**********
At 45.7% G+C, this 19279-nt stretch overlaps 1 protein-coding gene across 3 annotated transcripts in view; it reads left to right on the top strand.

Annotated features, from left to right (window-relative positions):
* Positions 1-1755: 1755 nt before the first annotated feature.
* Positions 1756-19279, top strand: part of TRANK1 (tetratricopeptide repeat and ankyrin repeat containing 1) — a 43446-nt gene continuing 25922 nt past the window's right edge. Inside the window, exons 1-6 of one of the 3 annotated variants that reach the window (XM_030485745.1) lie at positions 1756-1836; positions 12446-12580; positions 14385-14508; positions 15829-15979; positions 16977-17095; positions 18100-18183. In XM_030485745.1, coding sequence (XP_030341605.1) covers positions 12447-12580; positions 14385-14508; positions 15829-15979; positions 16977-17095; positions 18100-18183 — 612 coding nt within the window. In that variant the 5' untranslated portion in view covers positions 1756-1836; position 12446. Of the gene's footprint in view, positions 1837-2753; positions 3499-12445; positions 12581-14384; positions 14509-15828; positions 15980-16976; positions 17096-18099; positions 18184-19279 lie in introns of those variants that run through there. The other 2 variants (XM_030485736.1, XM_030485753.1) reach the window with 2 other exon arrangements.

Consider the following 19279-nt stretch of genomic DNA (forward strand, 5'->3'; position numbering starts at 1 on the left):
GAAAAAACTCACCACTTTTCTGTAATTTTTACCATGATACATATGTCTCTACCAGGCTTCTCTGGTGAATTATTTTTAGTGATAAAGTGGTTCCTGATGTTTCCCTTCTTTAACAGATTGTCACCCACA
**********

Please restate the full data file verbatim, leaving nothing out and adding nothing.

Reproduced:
At 45.7% G+C, this 19279-nt stretch overlaps 1 protein-coding gene across 3 annotated transcripts in view; it reads left to right on the top strand.

Annotated features, from left to right (window-relative positions):
* Positions 1-1755: 1755 nt before the first annotated feature.
* Positions 1756-19279, top strand: part of TRANK1 (tetratricopeptide repeat and ankyrin repeat containing 1) — a 43446-nt gene continuing 25922 nt past the window's right edge. Inside the window, exons 1-6 of one of the 3 annotated variants that reach the window (XM_030485745.1) lie at positions 1756-1836; positions 12446-12580; positions 14385-14508; positions 15829-15979; positions 16977-17095; positions 18100-18183. In XM_030485745.1, coding sequence (XP_030341605.1) covers positions 12447-12580; positions 14385-14508; positions 15829-15979; positions 16977-17095; positions 18100-18183 — 612 coding nt within the window. In that variant the 5' untranslated portion in view covers positions 1756-1836; position 12446. Of the gene's footprint in view, positions 1837-2753; positions 3499-12445; positions 12581-14384; positions 14509-15828; positions 15980-16976; positions 17096-18099; positions 18184-19279 lie in introns of those variants that run through there. The other 2 variants (XM_030485736.1, XM_030485753.1) reach the window with 2 other exon arrangements.

Consider the following 19279-nt stretch of genomic DNA (forward strand, 5'->3'; position numbering starts at 1 on the left):
GAAAAAACTCACCACTTTTCTGTAATTTTTACCATGATACATATGTCTCTACCAGGCTTCTCTGGTGAATTATTTTTAGTGATAAAGTGGTTCCTGATGTTTCCCTTCTTTAACAGATTGTCACCCACA